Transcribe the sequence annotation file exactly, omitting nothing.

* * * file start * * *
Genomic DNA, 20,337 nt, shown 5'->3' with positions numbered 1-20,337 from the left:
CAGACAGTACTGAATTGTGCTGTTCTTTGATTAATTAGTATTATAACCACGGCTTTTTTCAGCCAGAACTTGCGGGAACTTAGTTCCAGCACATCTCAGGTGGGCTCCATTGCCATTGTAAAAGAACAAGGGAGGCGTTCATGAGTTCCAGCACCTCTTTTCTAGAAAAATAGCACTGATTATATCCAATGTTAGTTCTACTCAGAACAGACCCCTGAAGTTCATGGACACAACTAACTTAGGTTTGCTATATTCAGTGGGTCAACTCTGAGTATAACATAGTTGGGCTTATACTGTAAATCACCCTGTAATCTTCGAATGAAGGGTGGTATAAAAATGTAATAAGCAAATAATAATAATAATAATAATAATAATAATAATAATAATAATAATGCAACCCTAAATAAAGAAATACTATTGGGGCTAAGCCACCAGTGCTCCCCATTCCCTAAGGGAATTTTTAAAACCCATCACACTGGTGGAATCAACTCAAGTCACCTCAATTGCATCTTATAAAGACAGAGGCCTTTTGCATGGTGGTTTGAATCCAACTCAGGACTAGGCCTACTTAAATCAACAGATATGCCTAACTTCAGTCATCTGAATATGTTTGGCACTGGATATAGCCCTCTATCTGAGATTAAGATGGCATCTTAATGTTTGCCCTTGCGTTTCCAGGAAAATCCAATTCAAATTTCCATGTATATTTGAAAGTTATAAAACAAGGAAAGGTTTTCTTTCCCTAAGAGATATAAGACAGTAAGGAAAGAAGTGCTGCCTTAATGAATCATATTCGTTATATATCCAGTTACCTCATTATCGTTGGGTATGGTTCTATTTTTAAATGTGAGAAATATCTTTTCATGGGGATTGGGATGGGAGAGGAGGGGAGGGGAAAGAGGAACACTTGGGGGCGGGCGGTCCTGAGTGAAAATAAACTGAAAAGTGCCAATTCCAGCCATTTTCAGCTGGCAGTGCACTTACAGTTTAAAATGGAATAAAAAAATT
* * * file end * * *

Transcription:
Genomic DNA, 20,337 nt, shown 5'->3' with positions numbered 1-20,337 from the left:
CAGACAGTACTGAATTGTGCTGTTCTTTGATTAATTAGTATTATAACCACGGCTTTTTTCAGCCAGAACTTGCGGGAACTTAGTTCCAGCACATCTCAGGTGGGCTCCATTGCCATTGTAAAAGAACAAGGGAGGCGTTCATGAGTTCCAGCACCTCTTTTCTAGAAAAATAGCACTGATTATATCCAATGTTAGTTCTACTCAGAACAGACCCCTGAAGTTCATGGACACAACTAACTTAGGTTTGCTATATTCAGTGGGTCAACTCTGAGTATAACATAGTTGGGCTTATACTGTAAATCACCCTGTAATCTTCGAATGAAGGGTGGTATAAAAATGTAATAAGCAAATAATAATAATAATAATAATAATAATAATAATAATAATAATAATGCAACCCTAAATAAAGAAATACTATTGGGGCTAAGCCACCAGTGCTCCCCATTCCCTAAGGGAATTTTTAAAACCCATCACACTGGTGGAATCAACTCAAGTCACCTCAATTGCATCTTATAAAGACAGAGGCCTTTTGCATGGTGGTTTGAATCCAACTCAGGACTAGGCCTACTTAAATCAACAGATATGCCTAACTTCAGTCATCTGAATATGTTTGGCACTGGATATAGCCCTCTATCTGAGATTAAGATGGCATCTTAATGTTTGCCCTTGCGTTTCCAGGAAAATCCAATTCAAATTTCCATGTATATTTGAAAGTTATAAAACAAGGAAAGGTTTTCTTTCCCTAAGAGATATAAGACAGTAAGGAAAGAAGTGCTGCCTTAATGAATCATATTCGTTATATATCCAGTTACCTCATTATCGTTGGGTATGGTTCTATTTTTAAATGTGAGAAATATCTTTTCATGGGGATTGGGATGGGAGAGGAGGGGAGGGGAAAGAGGAACACTTGGGGGCGGGCGGTCCTGAGTGAAAATAAACTGAAAAGTGCCAATTCCAGCCATTTTCAGCTGGCAGTGCACTTACAGTTTAAAATGGAATAAAAAAATT